Chinese P2P service with Google ties comes under fire from MPA

The Motion Picture Association (MPA) -- the international representative of the movie industry -- has filed a civil suit against Shenzhen Xunlei Networking Technology, which operates a a peer-to-peer file sharing service based in China called Xunlei that's part-owned by Google.

The MPA, comprised of six different movie studios based in the United States, accused Xunlei of copyright infringement, and is seeking $975,000 in damage reimbursement and legal fees. Further, the MPA wants an Xunlei to pledge to stop offering a method for alleged copyright infringement in the future.

The organization reportedly sent 78 notices of infringement to Xunlei officials for more than five weeks prior to its having launched a legal offensive.


Xunlei's Thunder5 and WebThunder are popular programs used heavily by mainland Chinese Internet file sharers. Although physical piracy has also been a serious problem in China, the growing number of wired Chinese users has fueled these programs' popularity.

"P2P piracy is a huge problem in China, which if left unattended, will threaten the continue development of legitimate online services supported by copyright owners," MPA Deputy Regional Director and Regional Legal Counsel Frank Rittman stated last week.

Google and Xunlei have thus far remained silent on the issue, though Monday was a holiday in the US.

Google purchased a stake in the company in 2007, but did not disclose how much of the company it owns; unconfirmed reports indicate a 4% stake worth up to $5 million.

In late 2005, the Bush administration put China on a "priority watch list" in an attempt to prompt China to take a stand against piracy and other copyright infringement taking place in the country. Then in 2007, the US filed two complaints against China before the World Trade Organization in 2007.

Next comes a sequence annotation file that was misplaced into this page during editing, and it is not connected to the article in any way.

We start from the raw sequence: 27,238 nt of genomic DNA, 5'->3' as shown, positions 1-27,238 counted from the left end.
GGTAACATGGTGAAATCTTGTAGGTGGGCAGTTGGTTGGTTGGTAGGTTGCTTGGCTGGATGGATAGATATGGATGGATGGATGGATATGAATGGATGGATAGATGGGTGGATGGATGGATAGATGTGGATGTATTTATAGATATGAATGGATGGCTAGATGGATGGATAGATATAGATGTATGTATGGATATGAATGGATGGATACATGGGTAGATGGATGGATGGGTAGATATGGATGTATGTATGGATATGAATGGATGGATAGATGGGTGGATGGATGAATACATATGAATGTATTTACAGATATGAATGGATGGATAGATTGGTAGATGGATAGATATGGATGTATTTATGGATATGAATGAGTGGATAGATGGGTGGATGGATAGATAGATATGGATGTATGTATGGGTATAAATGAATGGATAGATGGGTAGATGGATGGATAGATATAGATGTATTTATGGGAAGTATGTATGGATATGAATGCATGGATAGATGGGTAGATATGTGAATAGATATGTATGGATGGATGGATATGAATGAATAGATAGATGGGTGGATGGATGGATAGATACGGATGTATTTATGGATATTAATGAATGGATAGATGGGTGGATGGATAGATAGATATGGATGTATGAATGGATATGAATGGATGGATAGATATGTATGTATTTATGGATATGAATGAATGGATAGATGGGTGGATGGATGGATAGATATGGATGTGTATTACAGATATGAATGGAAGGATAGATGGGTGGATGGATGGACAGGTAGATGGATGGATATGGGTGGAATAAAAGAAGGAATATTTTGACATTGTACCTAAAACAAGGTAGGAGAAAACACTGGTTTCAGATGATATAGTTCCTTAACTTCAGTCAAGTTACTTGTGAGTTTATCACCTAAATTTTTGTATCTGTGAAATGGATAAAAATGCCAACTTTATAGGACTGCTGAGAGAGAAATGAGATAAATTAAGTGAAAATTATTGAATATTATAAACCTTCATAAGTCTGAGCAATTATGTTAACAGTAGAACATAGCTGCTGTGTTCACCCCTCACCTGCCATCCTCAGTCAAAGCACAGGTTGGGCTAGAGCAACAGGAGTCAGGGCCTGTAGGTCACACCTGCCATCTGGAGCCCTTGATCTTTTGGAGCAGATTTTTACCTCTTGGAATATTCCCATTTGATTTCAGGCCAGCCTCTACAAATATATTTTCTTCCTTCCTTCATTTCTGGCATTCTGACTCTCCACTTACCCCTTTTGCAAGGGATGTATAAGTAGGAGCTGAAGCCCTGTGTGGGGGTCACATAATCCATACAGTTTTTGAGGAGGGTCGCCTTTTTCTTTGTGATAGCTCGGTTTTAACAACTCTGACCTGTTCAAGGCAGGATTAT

Beijing has taken a stronger stance against piracy in 2007, with harsher penalties for copyright infringement, though thus far, enforcement has been unable to keep up with the spread of piracy.

The exact amount lost to copyright holders in Asian nations is difficult to gauge, but some estimate more than $2.5 billion per year in lost revenue.

The MPA has launched several attempts over the past two years to stifle piracy in China, though each attempt lacked any real organization. Last November,, another Chinese Web site, was also sued by MPA, alleging it allowed users in the country's Internet cafes to pirate copyrighted music.

The International Federation of Phonographic Industries, the international music industry trade group, successfully stopped Yahoo China from linking to Web sites hosting pirated music, and hopes to win a similar suit against Baidu, China's leading Web search engine.

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